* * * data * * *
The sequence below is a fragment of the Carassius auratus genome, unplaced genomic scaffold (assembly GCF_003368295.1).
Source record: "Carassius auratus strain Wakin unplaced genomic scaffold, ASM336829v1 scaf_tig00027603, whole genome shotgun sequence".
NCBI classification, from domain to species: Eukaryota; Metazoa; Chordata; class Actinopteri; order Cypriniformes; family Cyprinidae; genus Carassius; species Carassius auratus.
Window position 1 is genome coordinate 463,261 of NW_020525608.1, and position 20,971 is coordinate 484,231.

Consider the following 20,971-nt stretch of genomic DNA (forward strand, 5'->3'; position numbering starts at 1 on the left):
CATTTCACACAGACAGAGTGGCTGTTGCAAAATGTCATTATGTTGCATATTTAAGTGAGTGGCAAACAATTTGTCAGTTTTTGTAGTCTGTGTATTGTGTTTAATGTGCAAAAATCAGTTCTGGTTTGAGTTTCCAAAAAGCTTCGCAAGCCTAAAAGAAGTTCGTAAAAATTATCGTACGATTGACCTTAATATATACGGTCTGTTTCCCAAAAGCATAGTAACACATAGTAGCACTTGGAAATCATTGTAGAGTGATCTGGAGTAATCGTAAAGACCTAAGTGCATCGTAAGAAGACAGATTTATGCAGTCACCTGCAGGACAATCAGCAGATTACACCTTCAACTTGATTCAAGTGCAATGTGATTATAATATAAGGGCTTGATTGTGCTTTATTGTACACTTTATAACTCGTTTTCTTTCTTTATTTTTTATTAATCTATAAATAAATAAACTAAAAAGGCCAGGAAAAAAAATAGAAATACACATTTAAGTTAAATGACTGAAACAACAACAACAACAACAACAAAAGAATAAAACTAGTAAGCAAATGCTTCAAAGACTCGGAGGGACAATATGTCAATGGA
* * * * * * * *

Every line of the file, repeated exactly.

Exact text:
The sequence below is a fragment of the Carassius auratus genome, unplaced genomic scaffold (assembly GCF_003368295.1).
Source record: "Carassius auratus strain Wakin unplaced genomic scaffold, ASM336829v1 scaf_tig00027603, whole genome shotgun sequence".
NCBI classification, from domain to species: Eukaryota; Metazoa; Chordata; class Actinopteri; order Cypriniformes; family Cyprinidae; genus Carassius; species Carassius auratus.
Window position 1 is genome coordinate 463,261 of NW_020525608.1, and position 20,971 is coordinate 484,231.

Consider the following 20,971-nt stretch of genomic DNA (forward strand, 5'->3'; position numbering starts at 1 on the left):
CATTTCACACAGACAGAGTGGCTGTTGCAAAATGTCATTATGTTGCATATTTAAGTGAGTGGCAAACAATTTGTCAGTTTTTGTAGTCTGTGTATTGTGTTTAATGTGCAAAAATCAGTTCTGGTTTGAGTTTCCAAAAAGCTTCGCAAGCCTAAAAGAAGTTCGTAAAAATTATCGTACGATTGACCTTAATATATACGGTCTGTTTCCCAAAAGCATAGTAACACATAGTAGCACTTGGAAATCATTGTAGAGTGATCTGGAGTAATCGTAAAGACCTAAGTGCATCGTAAGAAGACAGATTTATGCAGTCACCTGCAGGACAATCAGCAGATTACACCTTCAACTTGATTCAAGTGCAATGTGATTATAATATAAGGGCTTGATTGTGCTTTATTGTACACTTTATAACTCGTTTTCTTTCTTTATTTTTTATTAATCTATAAATAAATAAACTAAAAAGGCCAGGAAAAAAAATAGAAATACACATTTAAGTTAAATGACTGAAACAACAACAACAACAACAACAAAAGAATAAAACTAGTAAGCAAATGCTTCAAAGACTCGGAGGGACAATATGTCAATGGA